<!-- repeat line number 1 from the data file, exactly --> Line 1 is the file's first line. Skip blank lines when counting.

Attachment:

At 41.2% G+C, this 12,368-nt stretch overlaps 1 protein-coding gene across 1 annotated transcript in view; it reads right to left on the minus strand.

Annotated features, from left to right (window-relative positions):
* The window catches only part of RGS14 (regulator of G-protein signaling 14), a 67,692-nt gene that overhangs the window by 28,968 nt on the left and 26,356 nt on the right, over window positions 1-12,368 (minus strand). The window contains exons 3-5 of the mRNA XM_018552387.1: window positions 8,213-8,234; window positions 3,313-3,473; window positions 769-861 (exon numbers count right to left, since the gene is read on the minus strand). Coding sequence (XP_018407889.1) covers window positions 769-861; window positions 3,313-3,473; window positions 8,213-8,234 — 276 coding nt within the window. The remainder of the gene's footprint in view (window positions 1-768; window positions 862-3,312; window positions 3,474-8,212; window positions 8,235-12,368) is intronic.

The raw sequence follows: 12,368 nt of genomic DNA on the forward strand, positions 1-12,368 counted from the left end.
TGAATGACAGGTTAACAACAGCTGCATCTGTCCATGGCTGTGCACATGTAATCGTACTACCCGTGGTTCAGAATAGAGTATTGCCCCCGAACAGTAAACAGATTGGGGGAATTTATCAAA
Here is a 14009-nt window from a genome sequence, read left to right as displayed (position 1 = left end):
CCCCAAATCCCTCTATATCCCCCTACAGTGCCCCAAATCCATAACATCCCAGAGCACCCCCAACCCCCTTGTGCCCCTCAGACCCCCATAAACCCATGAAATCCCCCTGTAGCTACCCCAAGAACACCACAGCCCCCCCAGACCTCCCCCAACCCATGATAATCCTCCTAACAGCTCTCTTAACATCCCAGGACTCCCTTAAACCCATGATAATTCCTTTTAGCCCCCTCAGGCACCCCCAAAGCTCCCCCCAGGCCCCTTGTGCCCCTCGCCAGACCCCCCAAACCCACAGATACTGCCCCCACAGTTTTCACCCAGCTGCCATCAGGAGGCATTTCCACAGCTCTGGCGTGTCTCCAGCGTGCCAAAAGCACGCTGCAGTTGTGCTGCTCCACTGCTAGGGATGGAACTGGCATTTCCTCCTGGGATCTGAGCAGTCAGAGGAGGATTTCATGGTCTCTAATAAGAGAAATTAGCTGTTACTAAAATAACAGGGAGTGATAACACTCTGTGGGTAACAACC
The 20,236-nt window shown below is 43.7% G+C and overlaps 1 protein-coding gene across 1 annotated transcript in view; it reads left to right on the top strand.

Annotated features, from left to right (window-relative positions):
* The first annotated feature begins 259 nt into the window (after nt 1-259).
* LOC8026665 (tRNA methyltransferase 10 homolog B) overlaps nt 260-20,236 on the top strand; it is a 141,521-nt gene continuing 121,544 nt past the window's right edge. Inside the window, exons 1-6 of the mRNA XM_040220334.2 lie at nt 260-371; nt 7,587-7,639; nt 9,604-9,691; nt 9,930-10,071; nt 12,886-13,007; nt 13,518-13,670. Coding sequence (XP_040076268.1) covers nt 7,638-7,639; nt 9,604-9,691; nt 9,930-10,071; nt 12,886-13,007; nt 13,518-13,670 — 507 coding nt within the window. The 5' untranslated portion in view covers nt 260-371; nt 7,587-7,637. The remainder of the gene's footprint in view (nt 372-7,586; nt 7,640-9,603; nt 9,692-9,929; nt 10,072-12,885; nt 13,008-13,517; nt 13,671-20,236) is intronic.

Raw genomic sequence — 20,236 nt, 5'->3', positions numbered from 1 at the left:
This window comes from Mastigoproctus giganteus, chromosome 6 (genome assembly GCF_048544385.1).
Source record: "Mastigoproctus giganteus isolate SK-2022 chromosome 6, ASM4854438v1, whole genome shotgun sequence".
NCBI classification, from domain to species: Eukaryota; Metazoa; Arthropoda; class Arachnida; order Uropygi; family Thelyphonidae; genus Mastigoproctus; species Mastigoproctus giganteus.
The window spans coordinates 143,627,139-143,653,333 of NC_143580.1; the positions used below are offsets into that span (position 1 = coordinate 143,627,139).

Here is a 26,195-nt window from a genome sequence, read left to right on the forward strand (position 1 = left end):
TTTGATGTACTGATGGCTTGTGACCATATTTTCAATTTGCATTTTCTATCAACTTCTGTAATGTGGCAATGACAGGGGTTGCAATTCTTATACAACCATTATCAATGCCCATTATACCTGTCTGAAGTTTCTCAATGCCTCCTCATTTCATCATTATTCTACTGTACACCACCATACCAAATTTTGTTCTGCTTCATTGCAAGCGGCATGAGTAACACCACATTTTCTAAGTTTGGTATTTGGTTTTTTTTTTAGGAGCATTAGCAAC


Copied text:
At 41.2% G+C, this 12,368-nt stretch overlaps 1 protein-coding gene across 1 annotated transcript in view; it reads right to left on the minus strand.